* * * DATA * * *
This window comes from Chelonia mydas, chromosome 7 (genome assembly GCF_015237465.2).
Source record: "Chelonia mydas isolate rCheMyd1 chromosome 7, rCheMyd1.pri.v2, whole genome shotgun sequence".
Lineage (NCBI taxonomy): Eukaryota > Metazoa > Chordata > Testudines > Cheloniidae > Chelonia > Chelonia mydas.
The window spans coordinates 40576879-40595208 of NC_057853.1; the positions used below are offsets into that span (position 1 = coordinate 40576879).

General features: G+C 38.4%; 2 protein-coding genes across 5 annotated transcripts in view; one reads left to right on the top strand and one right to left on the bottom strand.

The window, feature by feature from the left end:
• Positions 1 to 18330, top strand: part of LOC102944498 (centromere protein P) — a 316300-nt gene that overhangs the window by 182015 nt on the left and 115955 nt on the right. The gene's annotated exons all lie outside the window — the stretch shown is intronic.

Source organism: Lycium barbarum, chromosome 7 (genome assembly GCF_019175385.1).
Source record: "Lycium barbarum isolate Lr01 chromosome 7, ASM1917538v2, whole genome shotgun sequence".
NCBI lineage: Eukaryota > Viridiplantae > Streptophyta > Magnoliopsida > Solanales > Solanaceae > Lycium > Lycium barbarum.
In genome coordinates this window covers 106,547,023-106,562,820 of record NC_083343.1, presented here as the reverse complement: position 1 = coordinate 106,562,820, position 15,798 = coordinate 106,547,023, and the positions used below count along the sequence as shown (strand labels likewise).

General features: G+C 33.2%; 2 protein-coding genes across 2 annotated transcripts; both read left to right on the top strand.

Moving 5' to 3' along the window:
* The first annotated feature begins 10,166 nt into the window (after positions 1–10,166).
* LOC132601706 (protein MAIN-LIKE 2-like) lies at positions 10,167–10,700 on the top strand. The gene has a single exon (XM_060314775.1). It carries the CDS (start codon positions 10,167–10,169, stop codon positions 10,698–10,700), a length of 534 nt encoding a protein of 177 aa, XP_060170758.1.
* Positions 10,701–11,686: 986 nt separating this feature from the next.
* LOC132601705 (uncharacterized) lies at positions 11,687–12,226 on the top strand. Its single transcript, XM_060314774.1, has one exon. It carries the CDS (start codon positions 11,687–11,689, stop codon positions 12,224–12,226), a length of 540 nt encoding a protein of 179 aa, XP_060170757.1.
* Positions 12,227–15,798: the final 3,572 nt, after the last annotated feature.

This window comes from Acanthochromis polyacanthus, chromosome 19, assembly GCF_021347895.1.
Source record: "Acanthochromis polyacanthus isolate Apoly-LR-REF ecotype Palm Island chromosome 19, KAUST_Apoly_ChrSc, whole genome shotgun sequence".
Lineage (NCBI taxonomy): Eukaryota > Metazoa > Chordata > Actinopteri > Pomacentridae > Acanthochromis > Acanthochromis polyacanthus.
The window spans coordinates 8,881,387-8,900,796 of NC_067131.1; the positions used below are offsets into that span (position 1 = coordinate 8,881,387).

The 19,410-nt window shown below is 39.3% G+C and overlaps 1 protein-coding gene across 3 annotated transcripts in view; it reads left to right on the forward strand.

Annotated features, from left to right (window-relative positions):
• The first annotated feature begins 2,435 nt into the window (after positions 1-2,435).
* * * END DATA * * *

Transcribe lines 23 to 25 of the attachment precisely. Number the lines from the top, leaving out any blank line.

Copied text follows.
The 19,410-nt window shown below is 39.3% G+C and overlaps 1 protein-coding gene across 3 annotated transcripts in view; it reads left to right on the forward strand.

Annotated features, from left to right (window-relative positions):
• The first annotated feature begins 2,435 nt into the window (after positions 1-2,435).